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Bible Commentaries
Genesis 18

Garner-Howes Baptist CommentaryGarner-Howes

Verses 1-8


Verses 1-8:

Verse 1-5: The events of this chapter apparently took place not long after the institution of circumcision. They occurred in part to reassure Abraham concerning the promised son. In this chapter there is further implication of the contrast between Abraham and the blessings he enjoyed, and Lot and the increasing wickedness of those among whom he had chosen to live.

"In the plains of Mamre," literally, "among the oaks of Mamre" (see Ge 13:18). The time was at noon. This is traditionally the time of rest (Song 1:7), and the hour of dinner. Likely Abraham had already dined, and was resting, as implied because of the preparations necessary for his guests to dine.

Abraham recognized one of his three Guests as Jehovah, and Lord (Adonai). He prostrated himself before them, both in the common salutation of the day, and in worship. He offered the hospitality of his home. Abraham lived in such a manner that he was aware of the Lord’s presence, and he was not ashamed to invite the Lord into his home. This would be appropriate for us today.

Abraham offered the usual amenities which hospitality required for travelers in that day. The language implies that Abraham considered it a privilege to be able to extend hospitality to these guests (see Le 19:33, 34; Heb 13:2; Ro 12:13; 1Ti 3:2; Tit 1:8; 1Pe 4:9). This included not only food for their nourishment, but water to wash their feet for refreshment.

Verse 6-8: Abraham quickly instructed Sarah to prepare a meal. It is unlikely that Sarah did this work herself, but instructed her maid­servants to do so.

"Measure" is seah, a third of an ephah, equivalent to about one third of a bushel. The grain which was used to prepare the bread measured about a bushel. Abraham ordered that a prime young calf be slaughtered and cooked. This was no casual "snack," but a real feast.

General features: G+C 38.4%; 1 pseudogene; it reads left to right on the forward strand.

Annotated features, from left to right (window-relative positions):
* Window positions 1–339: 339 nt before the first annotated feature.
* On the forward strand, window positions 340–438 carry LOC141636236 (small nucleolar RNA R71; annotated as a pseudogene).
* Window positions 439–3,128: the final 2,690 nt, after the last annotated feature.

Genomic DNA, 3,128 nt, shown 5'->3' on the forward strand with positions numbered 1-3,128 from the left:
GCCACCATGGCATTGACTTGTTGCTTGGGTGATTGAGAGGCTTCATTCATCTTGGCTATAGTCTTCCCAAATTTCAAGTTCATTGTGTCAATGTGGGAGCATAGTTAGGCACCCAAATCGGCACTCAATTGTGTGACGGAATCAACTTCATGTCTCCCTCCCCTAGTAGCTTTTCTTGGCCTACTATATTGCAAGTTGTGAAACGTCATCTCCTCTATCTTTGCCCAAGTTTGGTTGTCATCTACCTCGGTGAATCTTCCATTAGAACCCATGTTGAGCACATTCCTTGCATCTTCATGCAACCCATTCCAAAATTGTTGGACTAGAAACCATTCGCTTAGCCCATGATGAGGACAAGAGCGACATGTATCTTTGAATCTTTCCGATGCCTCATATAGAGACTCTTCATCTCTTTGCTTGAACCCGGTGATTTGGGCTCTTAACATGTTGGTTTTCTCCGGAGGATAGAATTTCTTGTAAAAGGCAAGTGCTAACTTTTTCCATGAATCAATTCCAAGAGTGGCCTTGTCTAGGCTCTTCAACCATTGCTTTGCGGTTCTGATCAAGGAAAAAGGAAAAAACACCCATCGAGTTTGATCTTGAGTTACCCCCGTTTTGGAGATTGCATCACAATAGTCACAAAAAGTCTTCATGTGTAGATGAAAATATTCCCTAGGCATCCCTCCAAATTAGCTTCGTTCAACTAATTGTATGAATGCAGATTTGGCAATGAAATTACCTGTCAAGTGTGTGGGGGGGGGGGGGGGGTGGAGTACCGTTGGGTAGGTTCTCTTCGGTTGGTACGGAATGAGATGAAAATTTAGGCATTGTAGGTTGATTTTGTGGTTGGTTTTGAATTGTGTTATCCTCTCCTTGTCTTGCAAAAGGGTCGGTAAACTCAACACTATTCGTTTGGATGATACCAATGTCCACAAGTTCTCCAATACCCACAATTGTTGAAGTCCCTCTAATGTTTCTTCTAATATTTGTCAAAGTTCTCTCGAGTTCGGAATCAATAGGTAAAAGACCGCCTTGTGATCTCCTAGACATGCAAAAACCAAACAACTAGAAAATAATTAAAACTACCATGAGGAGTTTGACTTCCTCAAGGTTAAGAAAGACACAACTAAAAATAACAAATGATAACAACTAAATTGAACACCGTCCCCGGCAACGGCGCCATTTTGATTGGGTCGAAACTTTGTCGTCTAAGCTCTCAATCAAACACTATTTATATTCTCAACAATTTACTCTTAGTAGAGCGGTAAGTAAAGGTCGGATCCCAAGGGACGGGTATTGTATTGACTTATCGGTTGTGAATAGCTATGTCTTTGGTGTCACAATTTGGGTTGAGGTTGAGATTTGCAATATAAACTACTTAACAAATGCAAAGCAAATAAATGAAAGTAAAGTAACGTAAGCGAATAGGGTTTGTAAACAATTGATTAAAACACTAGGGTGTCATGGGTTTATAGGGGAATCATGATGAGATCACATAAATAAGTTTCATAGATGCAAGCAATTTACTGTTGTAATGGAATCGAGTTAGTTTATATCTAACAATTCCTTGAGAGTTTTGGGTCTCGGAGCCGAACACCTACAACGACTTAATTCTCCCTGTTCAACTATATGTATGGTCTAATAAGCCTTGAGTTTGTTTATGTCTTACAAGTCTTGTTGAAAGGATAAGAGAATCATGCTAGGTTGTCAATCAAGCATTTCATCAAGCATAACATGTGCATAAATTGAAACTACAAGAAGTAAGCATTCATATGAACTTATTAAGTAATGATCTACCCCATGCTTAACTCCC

"Butter" is chemah, curdled milk or cheese.

"Milk" is chalab, the common term for fresh milk still containing its fatness.

Abraham provided the best he had to supply the needs of his Guests. This reminds us that we should willingly provide the Lord with the best we have.

Verses 9-15

Verses 9-15:

Verse 9, 10: One of the Three, perhaps Jehovah Himself, questioned Abraham concerning his wife Sarah. The question indicated that their visit had a special significance for her, as well as for Abraham.

Jehovah promised to return "according to the time of life," literally, "at the time reviving," or in the spring, when the year was renewed. Some interpret this to be "according to the time of that which is born," or at the end of nine months.

Sarah was not present at the meal, in keeping with custom. However, she was nearby, concealed behind the tent door, to be aware of what was taking place. She heard Jehovah’s promise, and reacted to it.

Verses 11, 12: There were two impediments to the fulfillment of God’s promise: (1) the advanced age of both Abraham and Sarah; and (2) Sarah was no longer capable, physically, of bearing a child (see Le 15:19, 25).

When Sarah heard the Lord’s promise renewed that she was to bear a son, she laughed. Unlike Abraham’s laughter at this same news (Ge 17:17), Sarah’s laughter was mixed with unbelief. The language suggests that there were no longer sexual relations enjoyed between Abraham and Sarah, due to their advanced age. But even in this admission, Sarah displayed reverence and submission to Abraham in calling him "lord" (1Pe 3:6), thus acknowledging his authority in the home.

Verses 13-15: The Lord demanded to know why Sarah laughed. She thought her skeptical laughter was unknown except to herself. She became frightened, and denied that she had laughed. Doubtless she was astounded that the Lord was fully aware of even her most secret, innermost thoughts (Ps 139:7-12; Pr 15:3; Mt 10:26; Heb 4:12).

Verses 16-22

Verses 16-22:

Verse 16: "Men" refers to Jehovah and the two accompanying angels. This was a theophany, in which the supernatural beings appeared in the form of men.

The destination of Abraham’s heavenly Visitors was Sodom. They continued their journey when the meal was completed. Abraham accompanied them for a distance, as a matter of courtesy, likely across the mountain range east of Hebron. From that point there was a view of the plain of Sodom.